On Your Feet Or On Your Knees

April 18, 1989 | Format: MP3

$9.99
Song Title
Time
Popularity  
30
1
7:28
30
2
4:55
30
3
5:24
30
4
4:19
30
5
8:42
30
6
6:59
30
7
4:39
30
8
4:04
30
9
8:13
30
10
5:06
30
11
8:48
30
12
6:21
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Product Details

  • Original Release Date: April 18, 1989
  • Release Date: April 18, 1989
  • Label: Columbia
  • Record Company Required Metadata: Music file metadata contains unique purchase identifier. Learn more.
  • Total Length: 1:14:58
  • Genres:
  • ASIN: B00138HA0Q
  • Average Customer Review: 4.5 out of 5 stars  See all reviews (88 customer reviews)
  • Amazon Best Sellers Rank: #54,170 Paid in Albums (See Top 100 Paid in Albums)

Customer Reviews

Most Helpful Customer Reviews

70 of 71 people found the following review helpful By Bud Sturguess on June 4, 2004
Format: Audio CD Verified Purchase
When surveying Blue Oyster Cult's catalog of live albums, it's apparent that each of these in-concert releases was carefully placed at a specific point in the band's career, to sum up or end a particular epoch. Such albums include "Some Enchanted Evening" (1978), "Extraterrestrial Live" (1982), and the recent triumph "A Long Day's Night." Each live album balanced old and new material, describing the advances and new territories discovered, while making sure to note the material from previous eras that made the progression possible. 1975's "On Your Feet Or On Your Knees" was the first of these releases, an homage to BOC's first three albums (all of which were landmark recordings for the heavy metal genre), and a reliable testament to what kept this great band alive-loyal touring and performing.
The blazing fury on this album completely blows away many, if not most, live albums that came before it; in 1975, Peter Frampton's "Frampton Comes Alive" was still a year away, and artists were not yet mistaking his example and disguising greatest hits albums under the live album mask (though some bands did manage to make live albums a meaningful event). Some of the only concert recordings released before "On Your Feet Or On Your Knees" that had as much fire and energy were The Who's "Live at Leeds," Deep Purple's "Made in Japan," and Bob Dylan & The Band's "Before the Flood."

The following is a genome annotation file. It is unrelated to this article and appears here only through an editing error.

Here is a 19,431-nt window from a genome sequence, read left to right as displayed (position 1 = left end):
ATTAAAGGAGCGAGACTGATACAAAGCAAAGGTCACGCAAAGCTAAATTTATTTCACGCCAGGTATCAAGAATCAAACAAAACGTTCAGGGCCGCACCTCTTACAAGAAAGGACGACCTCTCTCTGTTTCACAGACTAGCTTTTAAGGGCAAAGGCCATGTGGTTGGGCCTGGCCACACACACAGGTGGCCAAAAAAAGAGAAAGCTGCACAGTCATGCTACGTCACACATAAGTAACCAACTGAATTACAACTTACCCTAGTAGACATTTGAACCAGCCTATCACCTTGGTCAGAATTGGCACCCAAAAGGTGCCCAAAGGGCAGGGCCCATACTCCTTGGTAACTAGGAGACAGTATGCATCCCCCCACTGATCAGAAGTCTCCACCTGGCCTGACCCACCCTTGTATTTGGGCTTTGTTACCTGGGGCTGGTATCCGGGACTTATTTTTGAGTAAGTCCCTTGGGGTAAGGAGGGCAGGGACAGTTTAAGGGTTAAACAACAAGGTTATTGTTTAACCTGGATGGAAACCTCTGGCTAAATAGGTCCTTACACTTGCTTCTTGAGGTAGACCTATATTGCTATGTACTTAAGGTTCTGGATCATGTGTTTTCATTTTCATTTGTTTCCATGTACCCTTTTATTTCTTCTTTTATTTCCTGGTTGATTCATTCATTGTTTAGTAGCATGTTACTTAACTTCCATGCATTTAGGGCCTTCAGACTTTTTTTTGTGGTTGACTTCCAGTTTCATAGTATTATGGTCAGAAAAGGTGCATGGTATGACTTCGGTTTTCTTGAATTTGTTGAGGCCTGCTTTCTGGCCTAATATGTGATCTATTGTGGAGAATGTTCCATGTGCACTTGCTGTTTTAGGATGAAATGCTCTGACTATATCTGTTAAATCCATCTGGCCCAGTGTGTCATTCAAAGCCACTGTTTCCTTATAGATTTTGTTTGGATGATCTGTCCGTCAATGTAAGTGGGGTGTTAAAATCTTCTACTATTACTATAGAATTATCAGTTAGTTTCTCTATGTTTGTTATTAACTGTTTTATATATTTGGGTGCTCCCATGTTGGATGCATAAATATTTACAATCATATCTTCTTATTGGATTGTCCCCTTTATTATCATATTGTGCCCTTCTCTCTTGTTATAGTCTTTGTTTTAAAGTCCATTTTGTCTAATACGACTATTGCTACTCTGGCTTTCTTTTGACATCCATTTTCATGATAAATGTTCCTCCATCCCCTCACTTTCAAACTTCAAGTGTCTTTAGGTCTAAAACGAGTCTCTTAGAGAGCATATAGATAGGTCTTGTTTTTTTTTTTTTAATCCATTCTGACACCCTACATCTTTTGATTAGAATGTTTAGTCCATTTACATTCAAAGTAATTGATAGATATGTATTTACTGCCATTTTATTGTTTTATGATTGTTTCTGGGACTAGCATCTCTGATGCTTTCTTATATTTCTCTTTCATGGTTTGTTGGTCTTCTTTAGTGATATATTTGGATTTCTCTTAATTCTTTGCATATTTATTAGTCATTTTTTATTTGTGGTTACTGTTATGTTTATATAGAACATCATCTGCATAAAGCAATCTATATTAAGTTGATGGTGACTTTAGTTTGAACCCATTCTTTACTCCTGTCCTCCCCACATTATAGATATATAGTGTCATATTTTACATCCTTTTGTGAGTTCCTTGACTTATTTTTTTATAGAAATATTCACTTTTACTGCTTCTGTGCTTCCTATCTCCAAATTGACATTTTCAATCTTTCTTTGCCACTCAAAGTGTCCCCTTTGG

The focus on these songs should not be so much on melody as on the fact that each of these five men are playing their guts out. The extended guitar readings that dominate the album are pure heavy metal passion and a musical bond that few bands can perfect.
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34 of 34 people found the following review helpful By S. R. on February 16, 2005
Format: Audio CD
Blue Oyster Cult recorded "On Your Feet..." at a time when they were selling out venues all over the world without the benefit of a hit single anywhere. A raw sounding record with NO OVERDUBS shows the rabidness of the band and gives a wicked slice of their first few releases with a couple cover songs thrown in, to boot. Speaking about sonics, this album will not impress you at first especially if your under the age 25, but give it a further listen a realize the time it was (I'm not saying its a badly recorded album, it just sounds like a mid 70s live album). "Then came the Last Days of May" features killer Buck Dharma solos, and is one of the coolest songs of the era, and the band's re-working of the Yardbirds "I aint got You" is also very good rock. This is the band before "Don't fear The Reaper" was released and before their style began to progress to a more adult-oriented rock and roll. But it's all good, and it's all cranked to high volume. A good lost classic for any collectors of landmark musical recordings. An interesting piece of history from an american metal band amongst a sea of British metal gods. An album worthy of the landmark title and should be on the tip of tongues of metal-heads everywhere like Led Zeppelin, and Black Sabbath is today. Blue Oyster Cult took a back seat to NO metal band of ANY era they just progressed beyond the (for lack of a better phrase) the teenage genre. Check it out.